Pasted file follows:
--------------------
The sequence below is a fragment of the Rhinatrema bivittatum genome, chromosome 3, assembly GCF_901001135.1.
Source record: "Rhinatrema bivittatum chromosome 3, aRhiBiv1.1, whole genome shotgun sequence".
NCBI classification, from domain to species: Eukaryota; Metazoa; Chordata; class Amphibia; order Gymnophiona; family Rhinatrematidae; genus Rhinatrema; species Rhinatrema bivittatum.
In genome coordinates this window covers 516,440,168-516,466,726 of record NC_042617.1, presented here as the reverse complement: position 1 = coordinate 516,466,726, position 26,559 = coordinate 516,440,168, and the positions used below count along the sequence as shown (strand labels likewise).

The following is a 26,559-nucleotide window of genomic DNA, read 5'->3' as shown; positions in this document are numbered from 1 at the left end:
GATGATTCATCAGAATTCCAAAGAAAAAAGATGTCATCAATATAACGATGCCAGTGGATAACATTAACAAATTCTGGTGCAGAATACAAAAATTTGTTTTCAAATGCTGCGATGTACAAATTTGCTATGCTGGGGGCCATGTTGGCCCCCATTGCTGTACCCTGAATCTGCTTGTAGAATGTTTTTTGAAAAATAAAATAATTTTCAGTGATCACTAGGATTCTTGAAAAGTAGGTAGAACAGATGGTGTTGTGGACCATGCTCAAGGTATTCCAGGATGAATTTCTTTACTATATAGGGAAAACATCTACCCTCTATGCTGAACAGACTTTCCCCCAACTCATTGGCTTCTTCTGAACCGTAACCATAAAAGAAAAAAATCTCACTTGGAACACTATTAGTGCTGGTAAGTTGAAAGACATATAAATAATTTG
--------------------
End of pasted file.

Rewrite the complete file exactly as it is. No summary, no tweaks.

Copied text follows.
The sequence below is a fragment of the Rhinatrema bivittatum genome, chromosome 3, assembly GCF_901001135.1.
Source record: "Rhinatrema bivittatum chromosome 3, aRhiBiv1.1, whole genome shotgun sequence".
NCBI classification, from domain to species: Eukaryota; Metazoa; Chordata; class Amphibia; order Gymnophiona; family Rhinatrematidae; genus Rhinatrema; species Rhinatrema bivittatum.
In genome coordinates this window covers 516,440,168-516,466,726 of record NC_042617.1, presented here as the reverse complement: position 1 = coordinate 516,466,726, position 26,559 = coordinate 516,440,168, and the positions used below count along the sequence as shown (strand labels likewise).

The following is a 26,559-nucleotide window of genomic DNA, read 5'->3' as shown; positions in this document are numbered from 1 at the left end:
GATGATTCATCAGAATTCCAAAGAAAAAAGATGTCATCAATATAACGATGCCAGTGGATAACATTAACAAATTCTGGTGCAGAATACAAAAATTTGTTTTCAAATGCTGCGATGTACAAATTTGCTATGCTGGGGGCCATGTTGGCCCCCATTGCTGTACCCTGAATCTGCTTGTAGAATGTTTTTTGAAAAATAAAATAATTTTCAGTGATCACTAGGATTCTTGAAAAGTAGGTAGAACAGATGGTGTTGTGGACCATGCTCAAGGTATTCCAGGATGAATTTCTTTACTATATAGGGAAAACATCTACCCTCTATGCTGAACAGACTTTCCCCCAACTCATTGGCTTCTTCTGAACCGTAACCATAAAAGAAAAAAATCTCACTTGGAACACTATTAGTGCTGGTAAGTTGAAAGACATATAAATAATTTG